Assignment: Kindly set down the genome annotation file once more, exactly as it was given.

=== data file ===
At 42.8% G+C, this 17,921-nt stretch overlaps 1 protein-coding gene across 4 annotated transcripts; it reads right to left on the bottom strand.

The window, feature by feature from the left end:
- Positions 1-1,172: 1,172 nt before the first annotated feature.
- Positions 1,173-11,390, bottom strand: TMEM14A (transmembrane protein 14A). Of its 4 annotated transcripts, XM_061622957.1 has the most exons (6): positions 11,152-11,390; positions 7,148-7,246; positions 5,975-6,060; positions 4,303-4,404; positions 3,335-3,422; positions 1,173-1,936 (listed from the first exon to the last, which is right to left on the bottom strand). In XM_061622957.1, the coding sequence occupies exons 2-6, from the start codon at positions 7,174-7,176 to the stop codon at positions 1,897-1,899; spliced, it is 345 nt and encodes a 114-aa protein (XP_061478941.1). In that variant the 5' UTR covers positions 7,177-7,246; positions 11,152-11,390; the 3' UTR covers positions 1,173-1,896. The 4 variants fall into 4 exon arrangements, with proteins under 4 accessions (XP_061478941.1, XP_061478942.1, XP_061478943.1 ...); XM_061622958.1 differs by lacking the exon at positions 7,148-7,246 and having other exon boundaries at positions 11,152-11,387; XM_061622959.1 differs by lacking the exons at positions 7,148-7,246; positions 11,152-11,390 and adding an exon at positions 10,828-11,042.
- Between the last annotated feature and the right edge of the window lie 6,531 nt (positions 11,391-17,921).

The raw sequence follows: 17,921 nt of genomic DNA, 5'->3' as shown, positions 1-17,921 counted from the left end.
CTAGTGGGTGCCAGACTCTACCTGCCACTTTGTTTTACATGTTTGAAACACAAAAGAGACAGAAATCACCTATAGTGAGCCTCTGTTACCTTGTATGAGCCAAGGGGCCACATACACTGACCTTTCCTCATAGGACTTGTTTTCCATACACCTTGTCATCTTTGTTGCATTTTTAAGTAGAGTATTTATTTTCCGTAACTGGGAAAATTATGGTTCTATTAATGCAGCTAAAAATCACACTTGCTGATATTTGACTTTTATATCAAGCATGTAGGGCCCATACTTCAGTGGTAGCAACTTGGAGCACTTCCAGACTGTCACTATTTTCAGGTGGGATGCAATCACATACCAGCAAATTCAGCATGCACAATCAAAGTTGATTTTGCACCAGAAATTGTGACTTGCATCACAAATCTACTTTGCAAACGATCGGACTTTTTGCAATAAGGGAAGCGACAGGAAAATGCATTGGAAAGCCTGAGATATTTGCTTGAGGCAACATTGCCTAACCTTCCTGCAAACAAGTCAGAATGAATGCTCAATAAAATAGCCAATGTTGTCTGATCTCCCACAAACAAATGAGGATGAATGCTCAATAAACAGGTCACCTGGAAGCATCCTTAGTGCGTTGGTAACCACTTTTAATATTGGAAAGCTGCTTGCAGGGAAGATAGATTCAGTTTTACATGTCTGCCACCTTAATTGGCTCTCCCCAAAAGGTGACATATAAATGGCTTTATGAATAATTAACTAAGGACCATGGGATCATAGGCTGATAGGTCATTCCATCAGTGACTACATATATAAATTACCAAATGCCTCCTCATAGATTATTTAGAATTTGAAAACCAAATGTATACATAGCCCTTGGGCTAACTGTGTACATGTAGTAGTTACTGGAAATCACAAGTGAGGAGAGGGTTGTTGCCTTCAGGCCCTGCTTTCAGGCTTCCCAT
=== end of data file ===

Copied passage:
At 42.8% G+C, this 17,921-nt stretch overlaps 1 protein-coding gene across 4 annotated transcripts; it reads right to left on the bottom strand.

The window, feature by feature from the left end:
- Positions 1-1,172: 1,172 nt before the first annotated feature.
- Positions 1,173-11,390, bottom strand: TMEM14A (transmembrane protein 14A). Of its 4 annotated transcripts, XM_061622957.1 has the most exons (6): positions 11,152-11,390; positions 7,148-7,246; positions 5,975-6,060; positions 4,303-4,404; positions 3,335-3,422; positions 1,173-1,936 (listed from the first exon to the last, which is right to left on the bottom strand). In XM_061622957.1, the coding sequence occupies exons 2-6, from the start codon at positions 7,174-7,176 to the stop codon at positions 1,897-1,899; spliced, it is 345 nt and encodes a 114-aa protein (XP_061478941.1). In that variant the 5' UTR covers positions 7,177-7,246; positions 11,152-11,390; the 3' UTR covers positions 1,173-1,896. The 4 variants fall into 4 exon arrangements, with proteins under 4 accessions (XP_061478941.1, XP_061478942.1, XP_061478943.1 ...); XM_061622958.1 differs by lacking the exon at positions 7,148-7,246 and having other exon boundaries at positions 11,152-11,387; XM_061622959.1 differs by lacking the exons at positions 7,148-7,246; positions 11,152-11,390 and adding an exon at positions 10,828-11,042.
- Between the last annotated feature and the right edge of the window lie 6,531 nt (positions 11,391-17,921).

The raw sequence follows: 17,921 nt of genomic DNA, 5'->3' as shown, positions 1-17,921 counted from the left end.
CTAGTGGGTGCCAGACTCTACCTGCCACTTTGTTTTACATGTTTGAAACACAAAAGAGACAGAAATCACCTATAGTGAGCCTCTGTTACCTTGTATGAGCCAAGGGGCCACATACACTGACCTTTCCTCATAGGACTTGTTTTCCATACACCTTGTCATCTTTGTTGCATTTTTAAGTAGAGTATTTATTTTCCGTAACTGGGAAAATTATGGTTCTATTAATGCAGCTAAAAATCACACTTGCTGATATTTGACTTTTATATCAAGCATGTAGGGCCCATACTTCAGTGGTAGCAACTTGGAGCACTTCCAGACTGTCACTATTTTCAGGTGGGATGCAATCACATACCAGCAAATTCAGCATGCACAATCAAAGTTGATTTTGCACCAGAAATTGTGACTTGCATCACAAATCTACTTTGCAAACGATCGGACTTTTTGCAATAAGGGAAGCGACAGGAAAATGCATTGGAAAGCCTGAGATATTTGCTTGAGGCAACATTGCCTAACCTTCCTGCAAACAAGTCAGAATGAATGCTCAATAAAATAGCCAATGTTGTCTGATCTCCCACAAACAAATGAGGATGAATGCTCAATAAACAGGTCACCTGGAAGCATCCTTAGTGCGTTGGTAACCACTTTTAATATTGGAAAGCTGCTTGCAGGGAAGATAGATTCAGTTTTACATGTCTGCCACCTTAATTGGCTCTCCCCAAAAGGTGACATATAAATGGCTTTATGAATAATTAACTAAGGACCATGGGATCATAGGCTGATAGGTCATTCCATCAGTGACTACATATATAAATTACCAAATGCCTCCTCATAGATTATTTAGAATTTGAAAACCAAATGTATACATAGCCCTTGGGCTAACTGTGTACATGTAGTAGTTACTGGAAATCACAAGTGAGGAGAGGGTTGTTGCCTTCAGGCCCTGCTTTCAGGCTTCCCAT